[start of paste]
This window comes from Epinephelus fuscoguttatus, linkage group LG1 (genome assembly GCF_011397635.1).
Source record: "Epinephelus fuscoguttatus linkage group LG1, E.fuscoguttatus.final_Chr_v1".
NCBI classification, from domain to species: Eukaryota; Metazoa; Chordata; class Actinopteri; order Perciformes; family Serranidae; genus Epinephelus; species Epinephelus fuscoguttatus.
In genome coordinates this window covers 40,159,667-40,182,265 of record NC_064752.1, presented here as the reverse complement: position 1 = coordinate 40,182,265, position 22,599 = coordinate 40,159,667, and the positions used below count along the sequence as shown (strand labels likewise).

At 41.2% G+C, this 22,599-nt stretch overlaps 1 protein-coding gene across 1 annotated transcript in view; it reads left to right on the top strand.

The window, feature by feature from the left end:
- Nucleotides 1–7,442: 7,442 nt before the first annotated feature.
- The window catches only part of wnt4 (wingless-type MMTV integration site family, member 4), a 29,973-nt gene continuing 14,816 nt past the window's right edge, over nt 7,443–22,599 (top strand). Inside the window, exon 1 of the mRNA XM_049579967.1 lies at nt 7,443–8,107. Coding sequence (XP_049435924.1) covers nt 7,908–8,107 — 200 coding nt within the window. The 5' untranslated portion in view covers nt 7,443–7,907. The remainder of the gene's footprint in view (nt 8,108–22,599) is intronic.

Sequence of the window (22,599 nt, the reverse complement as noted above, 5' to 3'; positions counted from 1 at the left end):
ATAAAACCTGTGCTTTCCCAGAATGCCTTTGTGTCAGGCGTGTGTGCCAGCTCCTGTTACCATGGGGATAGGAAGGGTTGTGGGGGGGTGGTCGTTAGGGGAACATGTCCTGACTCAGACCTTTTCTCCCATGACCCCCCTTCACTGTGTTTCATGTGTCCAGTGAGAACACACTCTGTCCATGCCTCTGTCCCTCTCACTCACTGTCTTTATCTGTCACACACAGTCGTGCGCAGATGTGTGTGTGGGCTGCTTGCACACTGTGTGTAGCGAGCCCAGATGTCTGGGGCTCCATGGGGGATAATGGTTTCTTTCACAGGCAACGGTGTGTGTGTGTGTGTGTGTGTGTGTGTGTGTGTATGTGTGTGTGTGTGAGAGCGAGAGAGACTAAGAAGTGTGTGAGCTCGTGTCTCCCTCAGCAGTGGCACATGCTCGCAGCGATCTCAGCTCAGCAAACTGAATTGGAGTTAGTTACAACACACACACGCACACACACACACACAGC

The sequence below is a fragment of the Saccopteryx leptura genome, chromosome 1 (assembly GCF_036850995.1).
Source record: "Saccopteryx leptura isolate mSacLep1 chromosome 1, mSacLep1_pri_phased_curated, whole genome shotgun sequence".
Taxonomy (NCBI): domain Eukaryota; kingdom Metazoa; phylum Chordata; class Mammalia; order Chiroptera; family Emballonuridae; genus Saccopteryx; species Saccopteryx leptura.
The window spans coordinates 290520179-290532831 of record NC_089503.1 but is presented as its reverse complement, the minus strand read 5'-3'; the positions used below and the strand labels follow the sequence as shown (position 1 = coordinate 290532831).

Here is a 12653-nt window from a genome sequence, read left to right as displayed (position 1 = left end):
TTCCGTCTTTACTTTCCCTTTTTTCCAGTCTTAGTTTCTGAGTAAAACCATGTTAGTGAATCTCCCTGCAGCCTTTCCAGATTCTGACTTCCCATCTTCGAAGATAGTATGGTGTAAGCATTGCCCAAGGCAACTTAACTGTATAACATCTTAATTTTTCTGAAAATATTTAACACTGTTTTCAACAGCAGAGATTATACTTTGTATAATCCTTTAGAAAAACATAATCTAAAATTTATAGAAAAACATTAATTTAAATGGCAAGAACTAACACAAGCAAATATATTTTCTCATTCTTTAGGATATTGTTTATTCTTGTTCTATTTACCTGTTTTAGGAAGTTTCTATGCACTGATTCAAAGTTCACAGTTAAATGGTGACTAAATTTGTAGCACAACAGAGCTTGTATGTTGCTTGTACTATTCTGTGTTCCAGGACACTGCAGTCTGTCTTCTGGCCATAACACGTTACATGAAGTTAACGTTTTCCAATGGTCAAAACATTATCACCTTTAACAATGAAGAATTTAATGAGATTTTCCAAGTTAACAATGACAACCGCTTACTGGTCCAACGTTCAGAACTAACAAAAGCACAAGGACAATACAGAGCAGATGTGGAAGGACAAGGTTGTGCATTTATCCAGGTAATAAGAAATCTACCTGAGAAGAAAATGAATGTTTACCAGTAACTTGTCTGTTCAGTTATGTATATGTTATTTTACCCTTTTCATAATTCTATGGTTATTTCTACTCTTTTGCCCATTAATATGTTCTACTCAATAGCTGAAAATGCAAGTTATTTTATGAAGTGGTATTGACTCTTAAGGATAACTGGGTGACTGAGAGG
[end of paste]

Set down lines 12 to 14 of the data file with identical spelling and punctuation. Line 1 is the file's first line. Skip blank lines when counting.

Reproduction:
Source record: "Saccopteryx leptura isolate mSacLep1 chromosome 1, mSacLep1_pri_phased_curated, whole genome shotgun sequence".
Taxonomy (NCBI): domain Eukaryota; kingdom Metazoa; phylum Chordata; class Mammalia; order Chiroptera; family Emballonuridae; genus Saccopteryx; species Saccopteryx leptura.
The window spans coordinates 290520179-290532831 of record NC_089503.1 but is presented as its reverse complement, the minus strand read 5'-3'; the positions used below and the strand labels follow the sequence as shown (position 1 = coordinate 290532831).